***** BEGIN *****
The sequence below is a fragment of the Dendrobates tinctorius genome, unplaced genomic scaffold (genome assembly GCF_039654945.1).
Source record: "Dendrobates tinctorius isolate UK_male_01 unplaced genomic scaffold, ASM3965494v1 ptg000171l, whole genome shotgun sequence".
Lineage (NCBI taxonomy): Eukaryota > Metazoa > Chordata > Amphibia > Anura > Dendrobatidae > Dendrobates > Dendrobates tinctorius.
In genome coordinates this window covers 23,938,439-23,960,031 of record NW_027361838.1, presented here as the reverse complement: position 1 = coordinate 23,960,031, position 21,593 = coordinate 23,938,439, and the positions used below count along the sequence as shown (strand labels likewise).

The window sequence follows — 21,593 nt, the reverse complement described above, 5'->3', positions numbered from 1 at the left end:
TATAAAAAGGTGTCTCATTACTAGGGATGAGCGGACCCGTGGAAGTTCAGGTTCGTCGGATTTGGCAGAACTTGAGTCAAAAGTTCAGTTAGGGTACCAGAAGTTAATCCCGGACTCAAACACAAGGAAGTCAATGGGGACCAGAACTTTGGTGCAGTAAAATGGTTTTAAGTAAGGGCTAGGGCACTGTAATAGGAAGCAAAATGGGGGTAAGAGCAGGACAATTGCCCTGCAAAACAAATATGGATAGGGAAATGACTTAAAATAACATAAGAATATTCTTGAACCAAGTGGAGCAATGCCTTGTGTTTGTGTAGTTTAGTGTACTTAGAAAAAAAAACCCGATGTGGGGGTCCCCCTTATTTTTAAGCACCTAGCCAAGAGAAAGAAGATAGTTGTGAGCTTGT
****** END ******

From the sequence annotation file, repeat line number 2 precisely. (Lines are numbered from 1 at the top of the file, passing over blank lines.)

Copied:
Source record: "Dendrobates tinctorius isolate UK_male_01 unplaced genomic scaffold, ASM3965494v1 ptg000171l, whole genome shotgun sequence".